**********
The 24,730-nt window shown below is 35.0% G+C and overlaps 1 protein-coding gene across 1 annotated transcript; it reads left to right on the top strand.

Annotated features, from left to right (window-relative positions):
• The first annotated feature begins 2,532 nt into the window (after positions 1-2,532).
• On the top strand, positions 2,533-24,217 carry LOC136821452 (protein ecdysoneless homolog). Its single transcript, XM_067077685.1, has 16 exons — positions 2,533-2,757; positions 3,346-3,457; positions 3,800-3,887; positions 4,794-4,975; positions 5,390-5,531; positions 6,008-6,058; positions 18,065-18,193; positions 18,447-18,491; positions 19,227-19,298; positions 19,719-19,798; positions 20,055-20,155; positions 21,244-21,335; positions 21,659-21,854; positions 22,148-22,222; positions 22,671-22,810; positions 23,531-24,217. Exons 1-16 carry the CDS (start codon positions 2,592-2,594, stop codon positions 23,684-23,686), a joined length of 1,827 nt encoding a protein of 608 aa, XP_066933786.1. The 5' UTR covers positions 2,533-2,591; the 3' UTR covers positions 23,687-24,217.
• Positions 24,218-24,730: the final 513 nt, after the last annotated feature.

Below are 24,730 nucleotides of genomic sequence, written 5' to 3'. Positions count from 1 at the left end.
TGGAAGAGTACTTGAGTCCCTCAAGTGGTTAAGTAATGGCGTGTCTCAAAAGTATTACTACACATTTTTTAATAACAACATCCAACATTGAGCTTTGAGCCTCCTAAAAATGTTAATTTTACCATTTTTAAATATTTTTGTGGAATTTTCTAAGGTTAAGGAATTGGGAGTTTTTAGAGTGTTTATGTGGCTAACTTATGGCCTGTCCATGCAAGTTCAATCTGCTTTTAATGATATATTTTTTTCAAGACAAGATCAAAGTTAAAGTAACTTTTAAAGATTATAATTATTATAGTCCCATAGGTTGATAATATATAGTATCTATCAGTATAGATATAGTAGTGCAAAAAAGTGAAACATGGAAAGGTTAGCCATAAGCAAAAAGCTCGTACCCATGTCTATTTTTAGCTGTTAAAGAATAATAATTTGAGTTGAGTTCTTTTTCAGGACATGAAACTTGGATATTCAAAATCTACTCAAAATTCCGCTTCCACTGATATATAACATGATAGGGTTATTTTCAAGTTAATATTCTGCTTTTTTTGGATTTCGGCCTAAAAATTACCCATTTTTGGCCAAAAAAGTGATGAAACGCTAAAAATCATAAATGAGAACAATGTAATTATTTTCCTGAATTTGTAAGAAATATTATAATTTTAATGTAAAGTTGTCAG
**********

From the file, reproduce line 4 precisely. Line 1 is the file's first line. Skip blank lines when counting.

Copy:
• On the top strand, positions 2,533-24,217 carry LOC136821452 (protein ecdysoneless homolog). Its single transcript, XM_067077685.1, has 16 exons — positions 2,533-2,757; positions 3,346-3,457; positions 3,800-3,887; positions 4,794-4,975; positions 5,390-5,531; positions 6,008-6,058; positions 18,065-18,193; positions 18,447-18,491; positions 19,227-19,298; positions 19,719-19,798; positions 20,055-20,155; positions 21,244-21,335; positions 21,659-21,854; positions 22,148-22,222; positions 22,671-22,810; positions 23,531-24,217. Exons 1-16 carry the CDS (start codon positions 2,592-2,594, stop codon positions 23,684-23,686), a joined length of 1,827 nt encoding a protein of 608 aa, XP_066933786.1. The 5' UTR covers positions 2,533-2,591; the 3' UTR covers positions 23,687-24,217.